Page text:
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tapol Fights On

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INDONESIA [image, unknown] International solidarity

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Britain's ex-tapol fights on
For nine years Carmel Budiardjo has led the English-language campaign
for human rights in Indonesia. Bob Hawkins talks to this 'ex-tapol'.

LONDON-BORN Carmel Budiardjo's ties with Indonesia are almost as old as the republic itself It was 1950 and Carmel was working in Prague with the International Union of Students. She fell in with a group of Indonesian students still savouring the pleasure of having seen their Dutch colonial masters fought to a standstill and Indonesian independence becoming a reality the year before.

Then she met Budiardjo, also a student Soon they married and by 1952 were living in Jakarta. Her course was set Indonesia had become, inextricably, part of her life.

At first came the highs: working for the Indonesian foreign ministry and with the Indonesian Association of University Graduates (through which she was to become closely associated with the Indonesian Communist Party). Then the lows: years of detention, first for her husband, Bud, then for herself. And then a stubborn, thankless struggle: nine years of running an organisation in Britain devoted to the defence of political prisoners and human rights in Indonesia.

Carmel Budiardjo, now 57, is a founding member and still the driving force behind Tapol, a campaign named after the Indonesian abbreviation of the words tahanan politik (political prisoner).

With hindsight, Carmel now accepts that the organisation might have been better off with a different name. Though rapol literally means political prisoner’, Indonesians (whether for or against the New Order government) translate it as ~communist political prisoner.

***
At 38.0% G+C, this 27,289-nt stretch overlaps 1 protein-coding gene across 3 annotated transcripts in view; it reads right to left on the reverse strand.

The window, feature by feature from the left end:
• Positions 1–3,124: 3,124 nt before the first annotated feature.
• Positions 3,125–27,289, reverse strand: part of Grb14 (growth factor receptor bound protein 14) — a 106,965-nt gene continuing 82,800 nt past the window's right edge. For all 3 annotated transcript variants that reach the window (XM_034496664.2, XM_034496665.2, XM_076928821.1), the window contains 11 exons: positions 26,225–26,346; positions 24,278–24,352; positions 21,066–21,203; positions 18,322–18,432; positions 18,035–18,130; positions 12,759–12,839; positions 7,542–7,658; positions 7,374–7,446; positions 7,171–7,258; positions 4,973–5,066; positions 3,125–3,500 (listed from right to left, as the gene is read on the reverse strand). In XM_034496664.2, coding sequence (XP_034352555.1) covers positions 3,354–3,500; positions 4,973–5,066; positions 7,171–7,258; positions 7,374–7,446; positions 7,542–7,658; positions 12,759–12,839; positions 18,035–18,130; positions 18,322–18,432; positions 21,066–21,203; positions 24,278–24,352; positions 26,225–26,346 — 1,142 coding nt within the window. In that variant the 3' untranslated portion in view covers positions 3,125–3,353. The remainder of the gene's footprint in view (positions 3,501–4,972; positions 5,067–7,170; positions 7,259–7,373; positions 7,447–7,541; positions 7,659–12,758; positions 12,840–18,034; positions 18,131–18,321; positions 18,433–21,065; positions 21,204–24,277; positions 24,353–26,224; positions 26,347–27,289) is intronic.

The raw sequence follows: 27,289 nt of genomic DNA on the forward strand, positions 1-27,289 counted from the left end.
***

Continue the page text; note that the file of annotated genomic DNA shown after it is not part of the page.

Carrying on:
In terms of making contact with human rights groups working inside Indonesia, the name has been a liability. The leadership of Indonesia’s New Dissent’ comprises mostly people who, in the late sixties, were solid backers of President Suharto’s declared intention of getting Indonesia back to consttutional government It was when he didn’t and obviously had no intention of doing so that the New Dissent began to emerge. It was anti-Suharto but equally anti-communist So Tapol was stigmatised in the eyes of the New Dissent’ says Carmel.

But this year Tapol achieved a major breakthrough with the New Dissent Cannel caught up. in Holland with Adnan Buvung Nasution, a lawyer who could reasonably claim to be Indonesian’s best-known and most successful human rights worker.

To her delight, Buyung recognised the way in which Tapol has broadened its activities since most untried political prisoners were released in Indonesia in 1979. &yung told her: ‘I have criticised Tapol as well as Amnesty for not raising your voices on behalf of other political prisoners in Indonesia What I have noticed in the past is that you only cared for communist political prisoners. That gave a bad impression of Tapol as well as Amnesty. But this question ot’yours (about Muslim political prisoners) is a good sign because it really means that you will stick to the struggle for human rights as a fundamental thing’.

Life hasn’t been easy for Tapol or Carmel Budiardjo since the organisation was founded in 1973. Church support through the years mainly Catholic to start, but now there is a substantial Protestant financial input has kept it afloat.